Felipe Montoya and his family moved from Costa Rica to Canada so he could work as a professor of environmental studies at York University in Toronto. He’s currently working full-time, and has tenure. The Montoya family has been happy in Ontario, so they decided to apply for full-time residency. The family all underwent medical exams as required for the application, and all were declared healthy. But then, they received shocking news: they could be forced to leave the country, for a reason that Montoya couldn’t believe. They were deemed inadmissible for citizenship in Canada because his son, Nicolas, has Down syndrome — and would be too much of a burden on the Canadian health care system.
The National Post reports:
Citizenship and Immigration Canada has told Felipe Montoya that his son’s condition makes him inadmissible to Canada because of the potential burden the child would place on the health care system.
Immigration lawyers say that when a whole family applies for residency, a finding of inadmissibility against one of its members winds up applying to everyone on the application.
… “I have determined that your family member Nicolas Montoya is a person whose health condition might reasonably be expected to cause excessive demand on social services in Canada,” reads a letter sent to Montoya. “An excessive demand is a demand for which the anticipated costs exceed the average Canadian per capita health and social services costs, which is currently set at $6,387.”
Montoya points out that Nicolas uses the same resources that his daughter, who is not disabled, does. CIC said that Nicolas is only able to function at the level of a three-year-old, yet Nicolas does not receive any extra accommodations at the school he currently attends, which is a public school. There is no logical reason for the Montoya family to be kicked out of the country — Nicolas is demonstrably not a burden — yet they’re still facing having to leave. And Montoya is more than aware of what the real reason is.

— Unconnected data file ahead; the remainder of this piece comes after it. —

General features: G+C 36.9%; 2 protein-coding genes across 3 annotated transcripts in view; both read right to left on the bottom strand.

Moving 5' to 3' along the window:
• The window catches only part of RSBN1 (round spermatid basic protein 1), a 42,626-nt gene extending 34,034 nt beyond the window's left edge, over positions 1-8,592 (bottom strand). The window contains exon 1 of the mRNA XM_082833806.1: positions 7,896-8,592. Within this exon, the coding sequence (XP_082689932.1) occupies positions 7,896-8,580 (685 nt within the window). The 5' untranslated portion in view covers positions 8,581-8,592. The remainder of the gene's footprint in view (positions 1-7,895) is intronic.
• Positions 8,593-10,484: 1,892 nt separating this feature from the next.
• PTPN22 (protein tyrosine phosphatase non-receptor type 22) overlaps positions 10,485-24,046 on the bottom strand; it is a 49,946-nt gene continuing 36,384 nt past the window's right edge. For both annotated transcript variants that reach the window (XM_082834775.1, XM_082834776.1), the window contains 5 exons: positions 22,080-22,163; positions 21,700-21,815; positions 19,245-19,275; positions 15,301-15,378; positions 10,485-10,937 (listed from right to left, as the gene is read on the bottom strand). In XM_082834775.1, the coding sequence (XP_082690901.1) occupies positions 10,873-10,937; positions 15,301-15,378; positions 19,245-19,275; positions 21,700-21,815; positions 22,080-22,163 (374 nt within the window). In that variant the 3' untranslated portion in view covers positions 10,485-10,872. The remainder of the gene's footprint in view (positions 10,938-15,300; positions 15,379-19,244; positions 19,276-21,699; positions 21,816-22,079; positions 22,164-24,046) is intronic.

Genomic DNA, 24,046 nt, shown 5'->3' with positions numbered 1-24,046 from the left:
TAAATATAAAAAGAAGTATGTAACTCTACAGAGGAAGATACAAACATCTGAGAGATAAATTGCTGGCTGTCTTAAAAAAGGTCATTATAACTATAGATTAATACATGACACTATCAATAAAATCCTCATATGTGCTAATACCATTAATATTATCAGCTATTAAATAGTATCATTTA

“The only fact I imagine that they are basing it on is this idea … that Down Syndrome people are all sick and require intensive care,” he said in an interview. “This is a stigma, and it’s not based on the individual case.” And sadly, this is apparently not uncommon.
Despite the amount of medical advances that have improved the lives of people with Down syndrome, negative stereotypes abound. People with Down syndrome are looked at as people who are suffering and have a poor quality of life (which is not true). It’s not uncommon for politicians to say that abortion of babies with Down syndrome should be mandatory, or that they should be “put down.” This is despite the fact that people with Down syndrome are leading longer, fuller, and happier lives than ever before.
Discrimination and negative attitudes towards people with disabilities is hardly surprising in Canada, where health care is rationed and lives are measured by what the government thinks they’re worth. Robert Latimer’s case is an especially horrific one. Latimer killed his daughter, Tracy, when she was 12. The reason? Because Tracy had cerebral palsy and Latimer said she was “suffering”. Latimer went to prison, but his sentence was short, considering he murdered a child. His decision was widely celebrated in Canada, even though the medical professionals who worked with Tracy disputed Latimer’s claims that she was suffering and led a miserable life full of pain. But she was only a girl with a disability, right? So her life clearly didn’t matter as much.
It would be unacceptable for a country to kick a family out because they had a black child, or for a father to kill his child for being gay. Discrimination is not tolerated in most circumstances. Yet discrimination against people with disabilities is, by and large, accepted. People look the other way. They frown on abortion, unless it’s a baby with a disability being aborted. People literally applaud the mercy killing of people with disabilities, even when the disabled people in question are not dying or terminally ill. And people can be kicked out of a country, not because they committed a crime, but simply because they have a disability.
It’s a despicable statement about us as a society, that this continues to go on.